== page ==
2010 Volkswagen GTI: Hey John, Thanks for Inventing the GTI
November 18, 2010
Among all the handshaking and backslapping at the L.A. auto show, I saw my friend John Rettie, the expatriate British auto-journalist, and thanked him for inventing the Volkswagen GTI, much as I usually do.
Turns out he'd met an auto engineer just recently that had also thanked him for doing so.
Rettie didn't invent the Volkswagen GTI, of course, but he pretty well introduced it to America. As soon as the car with its innovative, 110-hp, fuel-injected, 1.6-liter inline-4 had been introduced by Volkswagen at the 1975 Frankfurt auto show, Rettie became a crazed enthusiast. When he came to the U.S., he filled the pages of the VW specialty magazines with stories about the Golf GTi. It would do 100 mph, only we couldn't get it in the U.S. He knew more about it than anyone in America, including the executives at Volkswagen of America.
Finally Rettie brought his own GTi to America and got Motor Trend to include it in a 1980 comparison test, where it stomped the competition (anyway, that's what I remember). Apparently it registered with Volkswagen of America, as he recently met an automotive executive who was a young engineer at VWoA in those days who remembers seeing the story and running it upstairs with some of his friends and putting it under the noses of the VW executives and forcing them to listen.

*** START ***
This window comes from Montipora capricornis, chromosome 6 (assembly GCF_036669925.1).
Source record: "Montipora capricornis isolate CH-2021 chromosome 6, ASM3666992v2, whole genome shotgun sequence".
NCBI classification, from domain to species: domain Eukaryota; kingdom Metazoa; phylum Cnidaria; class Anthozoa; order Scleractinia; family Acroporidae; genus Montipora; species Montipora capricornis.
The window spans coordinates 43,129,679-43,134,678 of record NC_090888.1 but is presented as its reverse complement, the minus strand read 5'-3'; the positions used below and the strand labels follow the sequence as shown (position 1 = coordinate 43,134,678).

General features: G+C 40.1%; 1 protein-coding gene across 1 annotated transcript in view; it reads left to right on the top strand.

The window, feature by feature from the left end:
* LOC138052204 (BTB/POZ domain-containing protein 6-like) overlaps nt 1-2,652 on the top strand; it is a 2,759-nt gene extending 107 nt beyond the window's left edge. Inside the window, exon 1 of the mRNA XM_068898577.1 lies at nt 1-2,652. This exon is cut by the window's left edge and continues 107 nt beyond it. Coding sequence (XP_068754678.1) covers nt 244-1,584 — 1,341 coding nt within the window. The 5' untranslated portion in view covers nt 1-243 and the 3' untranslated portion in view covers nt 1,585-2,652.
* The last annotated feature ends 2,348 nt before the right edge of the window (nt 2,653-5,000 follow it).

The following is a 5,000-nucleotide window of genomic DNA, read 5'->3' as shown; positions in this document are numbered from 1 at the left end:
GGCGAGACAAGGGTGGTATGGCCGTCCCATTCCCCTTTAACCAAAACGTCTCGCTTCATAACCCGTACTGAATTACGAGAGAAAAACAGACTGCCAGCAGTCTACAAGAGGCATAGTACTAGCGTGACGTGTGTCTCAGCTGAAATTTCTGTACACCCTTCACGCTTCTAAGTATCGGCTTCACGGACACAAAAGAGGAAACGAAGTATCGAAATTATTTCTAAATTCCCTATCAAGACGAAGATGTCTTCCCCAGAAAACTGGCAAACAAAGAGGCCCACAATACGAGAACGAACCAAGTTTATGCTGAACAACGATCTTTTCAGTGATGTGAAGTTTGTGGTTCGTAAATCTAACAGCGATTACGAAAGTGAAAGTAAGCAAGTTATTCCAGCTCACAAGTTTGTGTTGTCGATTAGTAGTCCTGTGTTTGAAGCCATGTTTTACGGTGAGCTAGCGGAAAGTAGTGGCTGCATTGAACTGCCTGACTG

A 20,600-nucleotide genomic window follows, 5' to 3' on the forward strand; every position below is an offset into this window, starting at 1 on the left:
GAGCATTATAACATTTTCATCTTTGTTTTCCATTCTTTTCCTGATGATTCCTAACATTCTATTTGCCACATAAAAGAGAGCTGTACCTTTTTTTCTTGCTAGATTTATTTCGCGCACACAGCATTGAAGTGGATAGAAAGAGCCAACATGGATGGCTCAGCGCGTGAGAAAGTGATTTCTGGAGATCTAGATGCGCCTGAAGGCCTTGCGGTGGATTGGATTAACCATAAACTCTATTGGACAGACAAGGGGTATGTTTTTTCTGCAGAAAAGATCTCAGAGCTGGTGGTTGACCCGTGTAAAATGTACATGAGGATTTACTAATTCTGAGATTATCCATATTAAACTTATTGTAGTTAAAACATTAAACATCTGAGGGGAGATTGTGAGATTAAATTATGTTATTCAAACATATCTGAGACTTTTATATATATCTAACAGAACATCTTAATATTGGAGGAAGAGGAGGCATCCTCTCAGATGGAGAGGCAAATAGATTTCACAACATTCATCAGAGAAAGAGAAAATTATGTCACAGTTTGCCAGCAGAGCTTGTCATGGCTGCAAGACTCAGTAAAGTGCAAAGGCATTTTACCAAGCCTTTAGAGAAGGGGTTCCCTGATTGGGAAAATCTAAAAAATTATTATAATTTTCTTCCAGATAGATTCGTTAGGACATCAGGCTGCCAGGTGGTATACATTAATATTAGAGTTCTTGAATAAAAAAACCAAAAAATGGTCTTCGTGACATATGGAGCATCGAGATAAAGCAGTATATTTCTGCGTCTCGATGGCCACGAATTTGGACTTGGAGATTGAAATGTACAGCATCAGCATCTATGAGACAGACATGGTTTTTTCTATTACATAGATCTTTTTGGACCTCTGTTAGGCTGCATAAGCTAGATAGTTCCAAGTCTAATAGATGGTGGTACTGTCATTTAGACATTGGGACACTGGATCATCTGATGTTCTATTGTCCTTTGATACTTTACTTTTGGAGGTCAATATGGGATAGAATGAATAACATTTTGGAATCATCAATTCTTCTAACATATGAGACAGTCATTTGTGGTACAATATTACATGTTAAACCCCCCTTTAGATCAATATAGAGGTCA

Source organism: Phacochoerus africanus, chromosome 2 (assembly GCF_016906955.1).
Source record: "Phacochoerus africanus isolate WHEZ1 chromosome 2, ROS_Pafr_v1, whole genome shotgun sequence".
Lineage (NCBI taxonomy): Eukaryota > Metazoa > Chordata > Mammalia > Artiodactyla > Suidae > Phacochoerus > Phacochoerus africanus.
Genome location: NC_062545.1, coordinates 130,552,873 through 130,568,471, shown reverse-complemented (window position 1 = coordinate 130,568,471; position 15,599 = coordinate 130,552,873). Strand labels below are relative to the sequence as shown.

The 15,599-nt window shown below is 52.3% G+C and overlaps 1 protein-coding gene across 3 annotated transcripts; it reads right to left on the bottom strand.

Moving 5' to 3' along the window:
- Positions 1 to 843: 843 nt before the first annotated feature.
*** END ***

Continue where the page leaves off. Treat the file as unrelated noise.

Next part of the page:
The story of the Volkswagen GTI's introduction in the U.S. as a 1983 model is a little more complex than this, of course, but there's no question that Rettie's enthusiasm was a key factor in inventing the GTI legend. The next time you think there's no place for crazed enthusiasts in the soulless world of product planning, think again.
Oddly enough Rettie also had a part in another legendary car for enthusiasts, the Mazda MX-5 Miata. When Mazda product planner Bob Hall drove up to Santa Barbara from Mazda's headquarters in L.A. in 1984 to buy a used Lotus Elan as a test vehicle for the planning team, he looked at two cars. The red car didn't leak oil but it was right-hand-drive in the British style, while the blue car leaked like a sieve but was left-hand drive in the American style. Hall picked the blue car, which proceeded to leave an oil slick on my driveway when he drove it around to show me some weeks later. The red Lotus Elan had belonged to Rettie. If Hall had picked his car, that damn oil stain wouldn't still be out there in front of my garage.
So anyway, thanks for the GTI, John. Without it, the BMW M3, Mitsubishi Evo and Subaru Impreza WRX might never have existed.
Michael Jordan, Executive Editor, Edmunds.com